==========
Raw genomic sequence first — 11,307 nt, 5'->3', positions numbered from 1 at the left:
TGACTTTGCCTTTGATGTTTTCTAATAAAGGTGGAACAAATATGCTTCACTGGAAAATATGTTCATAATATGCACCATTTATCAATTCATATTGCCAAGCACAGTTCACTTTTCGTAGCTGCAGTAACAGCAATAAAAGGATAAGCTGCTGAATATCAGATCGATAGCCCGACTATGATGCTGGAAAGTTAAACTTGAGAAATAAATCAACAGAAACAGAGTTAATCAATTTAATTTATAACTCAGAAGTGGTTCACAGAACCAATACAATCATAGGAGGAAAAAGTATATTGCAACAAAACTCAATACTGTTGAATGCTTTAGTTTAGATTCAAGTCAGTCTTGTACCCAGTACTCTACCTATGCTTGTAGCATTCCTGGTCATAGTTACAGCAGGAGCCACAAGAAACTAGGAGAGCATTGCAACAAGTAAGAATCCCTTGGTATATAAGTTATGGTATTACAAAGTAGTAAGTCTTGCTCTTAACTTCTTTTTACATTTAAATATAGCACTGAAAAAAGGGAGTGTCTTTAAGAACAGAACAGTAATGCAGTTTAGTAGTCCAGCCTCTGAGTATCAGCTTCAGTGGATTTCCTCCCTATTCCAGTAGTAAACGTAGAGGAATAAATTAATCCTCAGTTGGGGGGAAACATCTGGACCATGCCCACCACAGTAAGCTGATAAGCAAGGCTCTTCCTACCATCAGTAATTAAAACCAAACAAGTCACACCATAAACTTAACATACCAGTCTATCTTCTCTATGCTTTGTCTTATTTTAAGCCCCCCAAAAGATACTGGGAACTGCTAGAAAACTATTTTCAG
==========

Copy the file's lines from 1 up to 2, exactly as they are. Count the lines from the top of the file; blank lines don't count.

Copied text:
Raw genomic sequence first — 11,307 nt, 5'->3', positions numbered from 1 at the left:
TGACTTTGCCTTTGATGTTTTCTAATAAAGGTGGAACAAATATGCTTCACTGGAAAATATGTTCATAATATGCACCATTTATCAATTCATATTGCCAAGCACAGTTCACTTTTCGTAGCTGCAGTAACAGCAATAAAAGGATAAGCTGCTGAATATCAGATCGATAGCCCGACTATGATGCTGGAAAGTTAAACTTGAGAAATAAATCAACAGAAACAGAGTTAATCAATTTAATTTATAACTCAGAAGTGGTTCACAGAACCAATACAATCATAGGAGGAAAAAGTATATTGCAACAAAACTCAATACTGTTGAATGCTTTAGTTTAGATTCAAGTCAGTCTTGTACCCAGTACTCTACCTATGCTTGTAGCATTCCTGGTCATAGTTACAGCAGGAGCCACAAGAAACTAGGAGAGCATTGCAACAAGTAAGAATCCCTTGGTATATAAGTTATGGTATTACAAAGTAGTAAGTCTTGCTCTTAACTTCTTTTTACATTTAAATATAGCACTGAAAAAAGGGAGTGTCTTTAAGAACAGAACAGTAATGCAGTTTAGTAGTCCAGCCTCTGAGTATCAGCTTCAGTGGATTTCCTCCCTATTCCAGTAGTAAACGTAGAGGAATAAATTAATCCTCAGTTGGGGGGAAACATCTGGACCATGCCCACCACAGTAAGCTGATAAGCAAGGCTCTTCCTACCATCAGTAATTAAAACCAAACAAGTCACACCATAAACTTAACATACCAGTCTATCTTCTCTATGCTTTGTCTTATTTTAAGCCCCCCAAAAGATACTGGGAACTGCTAGAAAACTATTTTCAG